Then, on Wednesday, I learned about a scheduling issue that resulted in the cancellation of the afternoon 108 practice at the Downtown Minneapolis YMCA. Thankfully, anyone who was planning to attend that practice can scroll to the end of this blog post for options which will allow them to keep moving forward.

And there’s merit in that. Not just merit in the idea that we keep moving forward, no matter the obstacles. There’s something to be said for letting go of our attachments and going with the flow.

Don’t get me wrong. I’m not suggesting that we rollover and play dead when things don’t go our way. Nor am I suggesting that we jump on a band wagon headed for Hades just because there’s a lot of momentum pushing us in that direction. Instead, what I’m suggesting requires going a little deeper – into ourselves and into the situation – in order to leverage the momentum in a skillful manner. What I’m suggesting requires understanding the powerful dynamics of movement(s).

Vinyasa, a popular form of Hatha Yoga (the physical practice of yoga) is often referred to in English as “Flow” or “Yoga Flow.” Three (3) of the 12 poses in Surya Namaskar (Sun Salutation) are so ubiquitous in the West that some practitioners think those poses are what makes something a vinyasa practice. All of which contributes to people overlooking a key element of the style and tradition: the meaning/intention underlying the practice.

The word “vinyasa” comes from the words “nyasa, “ which means “to place, to touch, to apply” and “vi,” which means “in a special way.” In a Vinyasa yoga practice, poses are placed so that, in theory, the movement matches the human body’s natural tendencies (to extend/expand on an inhale; to flex/contract on an exhale) and practitioners can move one breath (to) one motion (i.e., flow). When we match the movement to the breath, the movement becomes seamless and very much like a dance – or a moving meditation.

Similarly, the name of the insight meditation technique and tradition “vipassana” literally means “to see or to recognize” (“passana”) “in a special way” (“vi”). In Insight Yoga, Sarah Powers wrote, “So vipassana is the art of seeing or relating to life freed from the mesmerizing power of our entrenched prejudices and preferences. This unconstricted view breeds insight into the underlying nature of things.”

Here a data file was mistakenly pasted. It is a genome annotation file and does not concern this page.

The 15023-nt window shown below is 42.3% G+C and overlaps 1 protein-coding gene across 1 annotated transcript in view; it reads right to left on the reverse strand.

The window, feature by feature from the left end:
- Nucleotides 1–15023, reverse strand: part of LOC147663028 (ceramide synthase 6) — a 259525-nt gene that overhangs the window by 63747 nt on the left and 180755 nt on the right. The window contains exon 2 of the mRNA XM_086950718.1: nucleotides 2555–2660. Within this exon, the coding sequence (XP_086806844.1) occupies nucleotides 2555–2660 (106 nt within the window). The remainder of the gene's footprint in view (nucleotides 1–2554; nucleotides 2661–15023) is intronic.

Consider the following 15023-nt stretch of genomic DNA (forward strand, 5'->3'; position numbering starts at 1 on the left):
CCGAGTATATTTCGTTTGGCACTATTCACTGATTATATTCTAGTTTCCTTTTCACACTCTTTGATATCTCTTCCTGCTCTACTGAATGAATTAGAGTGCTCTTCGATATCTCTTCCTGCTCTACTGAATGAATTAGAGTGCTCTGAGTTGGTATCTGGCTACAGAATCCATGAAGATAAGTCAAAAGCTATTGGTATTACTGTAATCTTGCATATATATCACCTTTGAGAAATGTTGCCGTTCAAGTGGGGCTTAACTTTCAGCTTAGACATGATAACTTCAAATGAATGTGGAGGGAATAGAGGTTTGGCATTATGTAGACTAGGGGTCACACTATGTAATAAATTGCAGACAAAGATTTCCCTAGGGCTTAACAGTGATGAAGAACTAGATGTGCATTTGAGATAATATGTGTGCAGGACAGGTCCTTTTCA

Therefore, if we can see and/or recognize the underlying nature of ourselves and our surroundings (causes and conditions), if we have insight into the evolution of ideas (starting with the desires, which are the seeds of these ideas), then we may place or apply ourselves in a way that works with the flow of energy, rather than against it. The very thing that stood in our way (the obstacle) becomes our way. Or, as Marcus Aurelius wrote is his personal notebook, “Our actions may be impeded, but there can be no impeding our intentions or dispositions. Because we can accommodate and adapt. The mind adapts and converts to its own purposes the obstacle to our acting. The impediment to action advances action. What stands in the way becomes the way.”

In a 2014 Psychology Today review of Ryan Holiday’s The Obstacle is the Way (which is a great handbook on old fashioned stoicism), Dr. Alex Lickerman refers to situations that train us to deal with challenges, stating, “… when victory over external barriers is contingent upon victory over internal ones, the greatest benefit a situation has to offer us is training—by which I mean a challenge that forces us to grow in a way that makes achieving our goal possible.”

To me, the physical practice of yoga (any style or tradition) or a seated meditation practice are ways to train the body and mind for the challenges of life. Each practice comes with a different set of challenges, and a different set of obstacles. Every practice, in its own way, pairs internal barriers with external barriers, and (because so many of my practices are vinyasa practices) a different set of ways to go with the flow.

2018 promises to be a year full of challenges.

Let’s start it off with a practice, or two.

Monday, January 1st – New Year’s Day:

9:00 AM – 11:00 AM 108 Sun Salutations with Susan (Yoga Center of Minneapolis, St. Louis Park – REGISTRATION)

10:00 AM – 1:00 PM 108 Sun Salutations with Myra (reservations required – THIS PRACTICE IS FULL)

10:00 AM – 12:30 PM “Set Your Course!” with Nora Gordon (Big River Yoga – REGISTRATION)

10:30 AM – 1:00 PM New Year’s Day Practice with Nancy Boler (reservations required – THIS PRACTICE IS FULL)

12:00 PM – 2:00 PM 108 Sun Salutations & Restorative Yoga with Vie Boheme (Radiant Life Yoga – REGISTRATION)

12:00 PM – 2:30 PM 108 Sun Salutations with Aubrey Weger & live music (Yoga Sanctuary Mpls – REGISTRATION REQUIRED)